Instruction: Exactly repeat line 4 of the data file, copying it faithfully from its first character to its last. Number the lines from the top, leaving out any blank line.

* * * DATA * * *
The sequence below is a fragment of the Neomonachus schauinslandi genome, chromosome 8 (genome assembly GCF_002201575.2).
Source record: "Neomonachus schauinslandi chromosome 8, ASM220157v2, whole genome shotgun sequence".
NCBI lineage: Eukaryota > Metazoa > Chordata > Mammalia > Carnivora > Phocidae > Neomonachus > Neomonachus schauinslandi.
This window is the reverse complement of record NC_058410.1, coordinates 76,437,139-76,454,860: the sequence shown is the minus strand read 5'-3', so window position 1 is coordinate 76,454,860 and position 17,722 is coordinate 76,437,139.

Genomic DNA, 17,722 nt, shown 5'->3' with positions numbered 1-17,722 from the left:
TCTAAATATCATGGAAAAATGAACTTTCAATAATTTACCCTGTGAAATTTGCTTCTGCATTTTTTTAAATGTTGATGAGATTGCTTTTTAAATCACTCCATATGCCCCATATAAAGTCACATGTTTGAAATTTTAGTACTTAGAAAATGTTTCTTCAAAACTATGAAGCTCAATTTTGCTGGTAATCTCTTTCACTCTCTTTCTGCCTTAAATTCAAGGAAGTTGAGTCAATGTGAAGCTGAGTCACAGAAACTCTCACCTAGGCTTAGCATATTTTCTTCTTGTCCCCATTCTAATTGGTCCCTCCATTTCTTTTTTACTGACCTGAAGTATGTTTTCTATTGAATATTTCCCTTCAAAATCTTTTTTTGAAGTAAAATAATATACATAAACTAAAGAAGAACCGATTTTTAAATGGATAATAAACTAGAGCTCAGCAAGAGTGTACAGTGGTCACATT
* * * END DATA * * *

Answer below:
This window is the reverse complement of record NC_058410.1, coordinates 76,437,139-76,454,860: the sequence shown is the minus strand read 5'-3', so window position 1 is coordinate 76,454,860 and position 17,722 is coordinate 76,437,139.